Col. Augustus Wright - Commander

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Wright, Augustus R.- (Augustus Romaldus Wright) Elected as a Democrat to 35th U.S. Congress and served from March 4, 1857- March 3, 1859), served as a delegate to Georgia Secession Convention, where he opposed secession, and to the Confederate Secession Convention.

Born in Wrightsboro, Ga., June 16, 1813, attended the public schools at Appling, Ga., the grammar school, Franklin College, and the University of Georgia at Athens; studied law at Litchfield (Conn.) Law School; was admitted to the bar in 1835 and commenced practice in Crawfordville, Ga., moving the following year to Cassville; served as judge of the superior courts of the Cherokee circuit from 1842 until he resigned in 1849 to resume the practice of law; moved to Rome, Ga., in 1855 and continued the practice of law; elected as a Democrat to the Thirty-fifth Congress (March 4, 1857-March 3, 1859); delegate to Georgia Secession Convention (opposing secession) and to the Confederate Secession Convention; offered provisional governorship of Georgia by President Lincoln, but declined; served as a member of the Confederate Congress; during the Civil War organized Wright’s Legion, which was mustered in with the Thirty-eighth Georgia Infantry, of which he was appointed Colonel August 27, 1861. A demand by civil government for his services induced him to resign his commission as commander on February 14, 1862.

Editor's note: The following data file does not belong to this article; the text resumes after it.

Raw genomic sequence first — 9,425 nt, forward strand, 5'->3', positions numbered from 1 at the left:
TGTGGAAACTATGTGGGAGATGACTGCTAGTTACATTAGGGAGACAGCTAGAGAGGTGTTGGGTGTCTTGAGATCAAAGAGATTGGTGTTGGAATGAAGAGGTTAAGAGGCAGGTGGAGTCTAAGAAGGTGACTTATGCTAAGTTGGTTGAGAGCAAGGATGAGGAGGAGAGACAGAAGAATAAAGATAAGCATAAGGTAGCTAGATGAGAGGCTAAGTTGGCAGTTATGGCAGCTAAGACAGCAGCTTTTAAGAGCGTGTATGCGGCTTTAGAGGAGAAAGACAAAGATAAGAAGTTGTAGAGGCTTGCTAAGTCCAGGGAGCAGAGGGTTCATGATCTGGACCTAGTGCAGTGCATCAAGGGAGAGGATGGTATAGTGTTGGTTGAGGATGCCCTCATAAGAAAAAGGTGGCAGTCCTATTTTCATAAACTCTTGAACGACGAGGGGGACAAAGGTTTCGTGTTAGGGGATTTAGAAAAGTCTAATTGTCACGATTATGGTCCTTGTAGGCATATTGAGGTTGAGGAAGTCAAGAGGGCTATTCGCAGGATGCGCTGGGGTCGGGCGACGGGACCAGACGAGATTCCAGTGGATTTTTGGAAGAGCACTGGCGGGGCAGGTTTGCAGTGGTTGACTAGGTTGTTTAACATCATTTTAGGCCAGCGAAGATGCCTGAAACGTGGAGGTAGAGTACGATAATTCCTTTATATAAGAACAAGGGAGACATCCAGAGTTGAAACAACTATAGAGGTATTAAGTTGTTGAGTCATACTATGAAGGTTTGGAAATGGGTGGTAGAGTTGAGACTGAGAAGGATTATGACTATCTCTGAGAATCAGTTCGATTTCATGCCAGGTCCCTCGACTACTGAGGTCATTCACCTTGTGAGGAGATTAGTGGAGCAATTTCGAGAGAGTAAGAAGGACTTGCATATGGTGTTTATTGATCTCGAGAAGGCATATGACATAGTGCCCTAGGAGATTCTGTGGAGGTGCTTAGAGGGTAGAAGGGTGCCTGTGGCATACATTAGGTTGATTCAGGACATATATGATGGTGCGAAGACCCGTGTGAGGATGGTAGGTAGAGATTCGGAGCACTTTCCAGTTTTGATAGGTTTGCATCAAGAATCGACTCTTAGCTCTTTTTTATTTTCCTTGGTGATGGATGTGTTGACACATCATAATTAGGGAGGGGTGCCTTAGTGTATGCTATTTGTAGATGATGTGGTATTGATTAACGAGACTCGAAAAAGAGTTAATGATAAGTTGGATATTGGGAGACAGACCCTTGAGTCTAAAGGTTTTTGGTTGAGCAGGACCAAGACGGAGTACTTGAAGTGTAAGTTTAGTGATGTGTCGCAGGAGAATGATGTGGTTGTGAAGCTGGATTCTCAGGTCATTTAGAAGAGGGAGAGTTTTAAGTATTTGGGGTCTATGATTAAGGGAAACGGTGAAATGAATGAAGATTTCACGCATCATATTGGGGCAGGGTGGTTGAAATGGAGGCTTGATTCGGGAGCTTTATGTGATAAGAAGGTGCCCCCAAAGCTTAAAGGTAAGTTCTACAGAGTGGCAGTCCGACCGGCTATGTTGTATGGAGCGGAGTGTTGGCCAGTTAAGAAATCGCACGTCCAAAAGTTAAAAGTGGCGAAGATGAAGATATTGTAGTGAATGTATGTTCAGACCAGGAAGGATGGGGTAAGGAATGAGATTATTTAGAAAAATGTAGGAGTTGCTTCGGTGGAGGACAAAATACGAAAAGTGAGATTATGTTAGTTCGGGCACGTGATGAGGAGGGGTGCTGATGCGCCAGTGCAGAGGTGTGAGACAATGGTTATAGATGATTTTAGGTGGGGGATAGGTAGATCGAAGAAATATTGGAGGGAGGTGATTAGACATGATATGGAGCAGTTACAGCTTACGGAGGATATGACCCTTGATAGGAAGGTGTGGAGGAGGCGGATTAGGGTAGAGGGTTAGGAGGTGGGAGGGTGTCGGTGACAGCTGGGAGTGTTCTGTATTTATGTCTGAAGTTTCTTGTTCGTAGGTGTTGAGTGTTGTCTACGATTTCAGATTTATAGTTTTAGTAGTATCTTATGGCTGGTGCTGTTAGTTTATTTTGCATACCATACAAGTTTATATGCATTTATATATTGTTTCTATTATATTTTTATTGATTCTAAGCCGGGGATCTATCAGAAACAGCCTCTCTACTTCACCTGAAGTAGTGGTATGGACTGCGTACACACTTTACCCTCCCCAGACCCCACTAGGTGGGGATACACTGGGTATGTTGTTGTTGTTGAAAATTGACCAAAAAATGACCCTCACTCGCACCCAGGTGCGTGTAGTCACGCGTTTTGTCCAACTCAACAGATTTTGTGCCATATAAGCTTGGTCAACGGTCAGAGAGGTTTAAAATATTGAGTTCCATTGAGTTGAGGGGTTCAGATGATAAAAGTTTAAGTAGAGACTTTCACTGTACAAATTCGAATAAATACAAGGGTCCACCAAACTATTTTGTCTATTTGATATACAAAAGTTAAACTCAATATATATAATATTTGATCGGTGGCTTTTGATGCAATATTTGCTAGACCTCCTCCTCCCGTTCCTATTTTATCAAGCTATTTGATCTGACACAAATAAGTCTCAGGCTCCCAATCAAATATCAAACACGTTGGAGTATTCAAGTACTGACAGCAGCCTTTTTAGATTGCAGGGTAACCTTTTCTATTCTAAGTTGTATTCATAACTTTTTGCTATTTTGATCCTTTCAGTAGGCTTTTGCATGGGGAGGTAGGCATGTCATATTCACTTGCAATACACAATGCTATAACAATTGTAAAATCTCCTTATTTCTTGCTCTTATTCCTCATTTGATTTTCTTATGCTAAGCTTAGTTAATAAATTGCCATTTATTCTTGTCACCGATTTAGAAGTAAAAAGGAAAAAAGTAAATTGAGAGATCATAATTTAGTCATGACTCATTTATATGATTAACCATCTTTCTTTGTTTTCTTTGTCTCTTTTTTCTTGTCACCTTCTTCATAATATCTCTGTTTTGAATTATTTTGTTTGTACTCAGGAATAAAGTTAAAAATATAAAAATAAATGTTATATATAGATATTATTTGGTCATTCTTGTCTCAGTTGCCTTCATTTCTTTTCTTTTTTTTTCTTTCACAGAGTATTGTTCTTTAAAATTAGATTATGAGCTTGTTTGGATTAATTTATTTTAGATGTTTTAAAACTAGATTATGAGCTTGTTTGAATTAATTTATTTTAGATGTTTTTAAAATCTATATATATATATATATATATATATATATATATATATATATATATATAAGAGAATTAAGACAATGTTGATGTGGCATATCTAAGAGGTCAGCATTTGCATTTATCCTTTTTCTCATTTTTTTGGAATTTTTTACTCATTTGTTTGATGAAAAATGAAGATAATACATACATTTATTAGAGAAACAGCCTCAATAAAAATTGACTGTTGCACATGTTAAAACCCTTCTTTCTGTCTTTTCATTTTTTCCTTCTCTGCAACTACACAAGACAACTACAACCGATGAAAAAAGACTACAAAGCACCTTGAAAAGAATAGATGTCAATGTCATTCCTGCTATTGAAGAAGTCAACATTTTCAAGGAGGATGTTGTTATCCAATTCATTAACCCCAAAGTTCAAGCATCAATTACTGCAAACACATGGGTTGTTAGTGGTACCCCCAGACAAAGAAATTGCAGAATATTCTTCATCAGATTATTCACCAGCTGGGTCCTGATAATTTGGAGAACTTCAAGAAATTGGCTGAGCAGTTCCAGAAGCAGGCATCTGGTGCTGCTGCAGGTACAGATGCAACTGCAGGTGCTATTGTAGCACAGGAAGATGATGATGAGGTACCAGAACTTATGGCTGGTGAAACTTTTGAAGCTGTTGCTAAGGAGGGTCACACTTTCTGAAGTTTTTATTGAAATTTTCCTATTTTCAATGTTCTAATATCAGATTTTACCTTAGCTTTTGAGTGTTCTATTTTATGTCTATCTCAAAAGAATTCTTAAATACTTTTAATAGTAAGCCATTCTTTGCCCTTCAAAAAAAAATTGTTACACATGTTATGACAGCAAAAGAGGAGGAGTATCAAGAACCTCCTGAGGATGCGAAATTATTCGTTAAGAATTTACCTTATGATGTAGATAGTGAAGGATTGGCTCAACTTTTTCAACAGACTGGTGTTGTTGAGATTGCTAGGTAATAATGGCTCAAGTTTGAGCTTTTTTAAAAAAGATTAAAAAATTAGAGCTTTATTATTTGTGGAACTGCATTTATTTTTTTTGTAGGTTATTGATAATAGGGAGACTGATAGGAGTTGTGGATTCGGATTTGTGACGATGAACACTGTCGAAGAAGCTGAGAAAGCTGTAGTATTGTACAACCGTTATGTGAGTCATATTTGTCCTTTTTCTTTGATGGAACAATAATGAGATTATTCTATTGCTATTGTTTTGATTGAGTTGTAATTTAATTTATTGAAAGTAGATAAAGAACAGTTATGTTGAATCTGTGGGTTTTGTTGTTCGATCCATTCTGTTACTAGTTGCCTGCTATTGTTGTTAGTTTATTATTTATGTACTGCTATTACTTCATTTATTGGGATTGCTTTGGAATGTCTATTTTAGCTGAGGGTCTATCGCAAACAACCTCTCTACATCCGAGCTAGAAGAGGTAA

He devoted most of time for the remainder of the war to the civil government. After the War resumed the practice of law at Rome, Ga.; member of the Georgia Constitutional Convention of 1877; died March 31, 1891 at age of 77, at his home “Glenwood,” near Rome, Ga.; buried at Myrtle Hill Cemetery.

Judge Wright proved to be shrewd lawyer in the courtroom after the war, as demonstrated by the following example.

The following case is on record at the Floyd County Court House:

On Wed, July 12th, 1869, two brothers, Adolphus and R. Pass were arraigned for stealing a pig from a man named Warren. The case coming to trail in the Superior Court before Judge Francis A. Kirby, Judge Augustus R. Wright addressed the jury thus on behalf of the accused, after the solicitor, Joel Branham had concluded his argument.

“Gentlemen of the Jury, these men fought gallantly for their county during the war. It is true they are poor while their accuser is prosperous; and the plaintiff not only did not fight, but he hired a substitute to fight for him. I ask you to take into account the unusual circumstances of the case, as well as the denial of the defendants.”

The jury deliberated a few minutes and returned with a verdit substantially as follows:

“On account of the scarcity of meat and hardness of the times, we, the jury, find the defendants not guilty.”

From a History of Rome and Floyd County, by George M. Battey


Webmaster's note: Col. Augustus R. Wright is frequently confused with General A. R. Wright (Ambrose Ranson Wright), also of Georgia. Col Wright of the 38th Ga. never served in combat, whereas Gen. Ambrose R. Wright saw service in numerous battles.


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